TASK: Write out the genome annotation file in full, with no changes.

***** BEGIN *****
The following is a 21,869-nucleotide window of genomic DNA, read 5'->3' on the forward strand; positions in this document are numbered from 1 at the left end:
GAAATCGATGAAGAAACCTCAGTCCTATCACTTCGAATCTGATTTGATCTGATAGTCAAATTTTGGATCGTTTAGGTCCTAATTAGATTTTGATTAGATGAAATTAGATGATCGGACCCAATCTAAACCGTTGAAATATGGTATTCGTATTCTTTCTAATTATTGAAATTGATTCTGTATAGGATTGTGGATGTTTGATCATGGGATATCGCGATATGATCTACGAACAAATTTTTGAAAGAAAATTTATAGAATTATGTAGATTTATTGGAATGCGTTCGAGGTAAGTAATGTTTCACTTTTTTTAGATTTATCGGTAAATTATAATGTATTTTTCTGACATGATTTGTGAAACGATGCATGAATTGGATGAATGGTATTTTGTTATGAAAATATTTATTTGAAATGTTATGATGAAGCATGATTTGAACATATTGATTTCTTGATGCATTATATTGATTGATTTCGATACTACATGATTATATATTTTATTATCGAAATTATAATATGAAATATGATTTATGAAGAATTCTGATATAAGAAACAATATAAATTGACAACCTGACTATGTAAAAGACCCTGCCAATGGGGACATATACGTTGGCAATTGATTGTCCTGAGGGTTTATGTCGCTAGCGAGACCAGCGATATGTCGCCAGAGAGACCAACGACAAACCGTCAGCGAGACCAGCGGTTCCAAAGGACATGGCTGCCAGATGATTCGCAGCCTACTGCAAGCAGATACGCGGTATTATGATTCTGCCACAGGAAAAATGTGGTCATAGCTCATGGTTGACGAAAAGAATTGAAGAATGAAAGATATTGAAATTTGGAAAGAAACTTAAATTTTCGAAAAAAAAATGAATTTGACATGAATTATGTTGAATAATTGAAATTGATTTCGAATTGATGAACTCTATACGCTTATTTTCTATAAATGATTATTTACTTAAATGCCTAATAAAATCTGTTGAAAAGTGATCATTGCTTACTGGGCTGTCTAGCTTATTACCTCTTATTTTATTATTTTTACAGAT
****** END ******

The following is a 21,869-nucleotide window of genomic DNA, read 5'->3' on the forward strand; positions in this document are numbered from 1 at the left end:
GAAATCGATGAAGAAACCTCAGTCCTATCACTTCGAATCTGATTTGATCTGATAGTCAAATTTTGGATCGTTTAGGTCCTAATTAGATTTTGATTAGATGAAATTAGATGATCGGACCCAATCTAAACCGTTGAAATATGGTATTCGTATTCTTTCTAATTATTGAAATTGATTCTGTATAGGATTGTGGATGTTTGATCATGGGATATCGCGATATGATCTACGAACAAATTTTTGAAAGAAAATTTATAGAATTATGTAGATTTATTGGAATGCGTTCGAGGTAAGTAATGTTTCACTTTTTTTAGATTTATCGGTAAATTATAATGTATTTTTCTGACATGATTTGTGAAACGATGCATGAATTGGATGAATGGTATTTTGTTATGAAAATATTTATTTGAAATGTTATGATGAAGCATGATTTGAACATATTGATTTCTTGATGCATTATATTGATTGATTTCGATACTACATGATTATATATTTTATTATCGAAATTATAATATGAAATATGATTTATGAAGAATTCTGATATAAGAAACAATATAAATTGACAACCTGACTATGTAAAAGACCCTGCCAATGGGGACATATACGTTGGCAATTGATTGTCCTGAGGGTTTATGTCGCTAGCGAGACCAGCGATATGTCGCCAGAGAGACCAACGACAAACCGTCAGCGAGACCAGCGGTTCCAAAGGACATGGCTGCCAGATGATTCGCAGCCTACTGCAAGCAGATACGCGGTATTATGATTCTGCCACAGGAAAAATGTGGTCATAGCTCATGGTTGACGAAAAGAATTGAAGAATGAAAGATATTGAAATTTGGAAAGAAACTTAAATTTTCGAAAAAAAAATGAATTTGACATGAATTATGTTGAATAATTGAAATTGATTTCGAATTGATGAACTCTATACGCTTATTTTCTATAAATGATTATTTACTTAAATGCCTAATAAAATCTGTTGAAAAGTGATCATTGCTTACTGGGCTGTCTAGCTTATTACCTCTTATTTTATTATTTTTACAGAT